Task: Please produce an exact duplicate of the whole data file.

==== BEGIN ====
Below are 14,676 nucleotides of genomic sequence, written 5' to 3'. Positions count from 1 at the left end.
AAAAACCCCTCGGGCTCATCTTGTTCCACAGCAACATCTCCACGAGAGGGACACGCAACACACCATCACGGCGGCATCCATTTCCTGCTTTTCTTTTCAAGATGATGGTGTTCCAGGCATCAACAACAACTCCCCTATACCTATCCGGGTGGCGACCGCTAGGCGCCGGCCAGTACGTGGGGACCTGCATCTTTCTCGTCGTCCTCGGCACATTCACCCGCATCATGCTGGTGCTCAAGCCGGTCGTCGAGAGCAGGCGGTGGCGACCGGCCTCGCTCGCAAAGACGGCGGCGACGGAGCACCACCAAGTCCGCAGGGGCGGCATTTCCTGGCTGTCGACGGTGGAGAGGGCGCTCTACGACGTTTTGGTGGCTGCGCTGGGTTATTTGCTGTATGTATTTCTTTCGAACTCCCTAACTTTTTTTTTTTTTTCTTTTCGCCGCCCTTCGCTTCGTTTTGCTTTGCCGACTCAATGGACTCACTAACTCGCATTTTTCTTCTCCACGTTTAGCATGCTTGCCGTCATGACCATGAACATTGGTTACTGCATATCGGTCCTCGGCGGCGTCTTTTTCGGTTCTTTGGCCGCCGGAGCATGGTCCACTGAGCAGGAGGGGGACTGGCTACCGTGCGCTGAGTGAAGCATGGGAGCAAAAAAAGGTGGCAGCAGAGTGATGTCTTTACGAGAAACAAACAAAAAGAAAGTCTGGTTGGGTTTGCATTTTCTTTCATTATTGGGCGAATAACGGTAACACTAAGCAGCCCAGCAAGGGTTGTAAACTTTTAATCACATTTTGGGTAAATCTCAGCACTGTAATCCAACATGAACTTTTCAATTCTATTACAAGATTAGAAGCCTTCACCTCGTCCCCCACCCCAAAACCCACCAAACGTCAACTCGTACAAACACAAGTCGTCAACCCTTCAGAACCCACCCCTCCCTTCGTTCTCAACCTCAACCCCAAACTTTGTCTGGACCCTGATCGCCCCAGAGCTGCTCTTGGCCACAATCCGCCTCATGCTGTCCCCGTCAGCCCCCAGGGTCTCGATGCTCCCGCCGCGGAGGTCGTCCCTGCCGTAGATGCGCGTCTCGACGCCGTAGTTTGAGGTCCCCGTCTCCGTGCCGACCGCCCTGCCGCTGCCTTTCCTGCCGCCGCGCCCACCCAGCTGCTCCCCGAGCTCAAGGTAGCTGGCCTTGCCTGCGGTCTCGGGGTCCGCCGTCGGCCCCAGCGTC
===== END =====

Below are 14,676 nucleotides of genomic sequence, written 5' to 3'. Positions count from 1 at the left end.
AAAAACCCCTCGGGCTCATCTTGTTCCACAGCAACATCTCCACGAGAGGGACACGCAACACACCATCACGGCGGCATCCATTTCCTGCTTTTCTTTTCAAGATGATGGTGTTCCAGGCATCAACAACAACTCCCCTATACCTATCCGGGTGGCGACCGCTAGGCGCCGGCCAGTACGTGGGGACCTGCATCTTTCTCGTCGTCCTCGGCACATTCACCCGCATCATGCTGGTGCTCAAGCCGGTCGTCGAGAGCAGGCGGTGGCGACCGGCCTCGCTCGCAAAGACGGCGGCGACGGAGCACCACCAAGTCCGCAGGGGCGGCATTTCCTGGCTGTCGACGGTGGAGAGGGCGCTCTACGACGTTTTGGTGGCTGCGCTGGGTTATTTGCTGTATGTATTTCTTTCGAACTCCCTAACTTTTTTTTTTTTTTCTTTTCGCCGCCCTTCGCTTCGTTTTGCTTTGCCGACTCAATGGACTCACTAACTCGCATTTTTCTTCTCCACGTTTAGCATGCTTGCCGTCATGACCATGAACATTGGTTACTGCATATCGGTCCTCGGCGGCGTCTTTTTCGGTTCTTTGGCCGCCGGAGCATGGTCCACTGAGCAGGAGGGGGACTGGCTACCGTGCGCTGAGTGAAGCATGGGAGCAAAAAAAGGTGGCAGCAGAGTGATGTCTTTACGAGAAACAAACAAAAAGAAAGTCTGGTTGGGTTTGCATTTTCTTTCATTATTGGGCGAATAACGGTAACACTAAGCAGCCCAGCAAGGGTTGTAAACTTTTAATCACATTTTGGGTAAATCTCAGCACTGTAATCCAACATGAACTTTTCAATTCTATTACAAGATTAGAAGCCTTCACCTCGTCCCCCACCCCAAAACCCACCAAACGTCAACTCGTACAAACACAAGTCGTCAACCCTTCAGAACCCACCCCTCCCTTCGTTCTCAACCTCAACCCCAAACTTTGTCTGGACCCTGATCGCCCCAGAGCTGCTCTTGGCCACAATCCGCCTCATGCTGTCCCCGTCAGCCCCCAGGGTCTCGATGCTCCCGCCGCGGAGGTCGTCCCTGCCGTAGATGCGCGTCTCGACGCCGTAGTTTGAGGTCCCCGTCTCCGTGCCGACCGCCCTGCCGCTGCCTTTCCTGCCGCCGCGCCCACCCAGCTGCTCCCCGAGCTCAAGGTAGCTGGCCTTGCCTGCGGTCTCGGGGTCCGCCGTCGGCCCCAGCGTC